Bunraku stage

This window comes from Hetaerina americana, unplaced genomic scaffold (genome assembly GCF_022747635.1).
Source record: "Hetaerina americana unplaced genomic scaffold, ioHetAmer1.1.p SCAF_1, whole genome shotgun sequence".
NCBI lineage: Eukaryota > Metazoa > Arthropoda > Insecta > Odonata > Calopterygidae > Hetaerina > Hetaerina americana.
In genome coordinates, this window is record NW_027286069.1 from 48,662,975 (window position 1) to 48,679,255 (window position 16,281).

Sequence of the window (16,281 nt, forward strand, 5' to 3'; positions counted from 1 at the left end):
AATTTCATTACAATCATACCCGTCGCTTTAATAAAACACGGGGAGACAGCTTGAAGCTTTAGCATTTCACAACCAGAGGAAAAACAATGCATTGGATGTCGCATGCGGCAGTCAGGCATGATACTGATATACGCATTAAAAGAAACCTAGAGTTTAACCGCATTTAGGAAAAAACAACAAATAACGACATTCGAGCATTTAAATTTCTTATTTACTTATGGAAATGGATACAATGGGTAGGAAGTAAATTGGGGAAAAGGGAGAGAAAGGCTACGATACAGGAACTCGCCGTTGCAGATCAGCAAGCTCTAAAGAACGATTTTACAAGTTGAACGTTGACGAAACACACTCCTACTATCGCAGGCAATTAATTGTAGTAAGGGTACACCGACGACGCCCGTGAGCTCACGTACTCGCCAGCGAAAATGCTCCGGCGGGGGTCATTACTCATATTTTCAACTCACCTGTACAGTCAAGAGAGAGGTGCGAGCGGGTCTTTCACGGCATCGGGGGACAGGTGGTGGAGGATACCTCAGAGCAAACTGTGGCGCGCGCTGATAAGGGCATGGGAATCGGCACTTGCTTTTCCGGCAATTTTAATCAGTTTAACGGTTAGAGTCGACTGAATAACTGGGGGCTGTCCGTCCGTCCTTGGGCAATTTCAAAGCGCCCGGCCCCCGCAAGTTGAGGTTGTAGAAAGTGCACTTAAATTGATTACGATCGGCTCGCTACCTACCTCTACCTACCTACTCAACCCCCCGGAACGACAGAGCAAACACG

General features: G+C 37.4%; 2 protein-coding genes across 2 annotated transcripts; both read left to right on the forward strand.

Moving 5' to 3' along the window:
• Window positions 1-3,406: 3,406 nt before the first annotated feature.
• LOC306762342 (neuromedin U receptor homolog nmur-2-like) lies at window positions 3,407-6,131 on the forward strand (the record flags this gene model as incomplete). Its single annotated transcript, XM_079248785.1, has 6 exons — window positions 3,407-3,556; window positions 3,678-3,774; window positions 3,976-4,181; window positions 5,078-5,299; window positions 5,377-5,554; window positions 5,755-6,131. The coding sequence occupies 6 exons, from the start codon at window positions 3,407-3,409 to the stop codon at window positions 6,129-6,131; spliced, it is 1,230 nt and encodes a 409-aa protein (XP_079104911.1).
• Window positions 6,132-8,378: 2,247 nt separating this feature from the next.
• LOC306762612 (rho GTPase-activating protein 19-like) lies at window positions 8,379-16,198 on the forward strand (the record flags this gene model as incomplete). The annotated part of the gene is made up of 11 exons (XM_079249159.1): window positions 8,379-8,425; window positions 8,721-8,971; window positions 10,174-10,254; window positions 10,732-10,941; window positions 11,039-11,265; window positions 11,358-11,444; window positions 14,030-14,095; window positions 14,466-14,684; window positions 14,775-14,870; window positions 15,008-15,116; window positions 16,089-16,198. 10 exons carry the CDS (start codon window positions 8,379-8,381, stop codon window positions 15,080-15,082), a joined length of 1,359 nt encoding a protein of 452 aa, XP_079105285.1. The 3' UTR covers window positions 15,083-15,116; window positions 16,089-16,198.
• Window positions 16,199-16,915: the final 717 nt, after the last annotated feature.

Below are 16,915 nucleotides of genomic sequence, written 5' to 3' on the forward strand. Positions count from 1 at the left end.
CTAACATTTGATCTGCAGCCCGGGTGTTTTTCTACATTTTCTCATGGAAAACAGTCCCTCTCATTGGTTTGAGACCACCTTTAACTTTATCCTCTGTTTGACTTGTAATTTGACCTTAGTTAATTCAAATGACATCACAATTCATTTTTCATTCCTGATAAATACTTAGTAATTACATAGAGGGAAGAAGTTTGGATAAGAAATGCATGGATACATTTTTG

Analyzed from the audience's point of view, the bunraku performance is perceived in visual and audio elements played by the performers and is recomposed intellectually into a whole play by the audience. Because of bunraku's non-animate setting, the audience's willing suspension of disbelief (to watch the play as if it were real) may work more easily than that of the Western theatre with human actors. For example, the bunraku audience enthusiastically applauds right after the chanter's passionate speech at climax. Some even cry. This shows that the aesthetic distance of the audience to the play is totally compatible with its empathy to the character on stage. This is what Sontag calls "elevated, mythic impersonality and heightened, purified emotionality" (Sontag 6).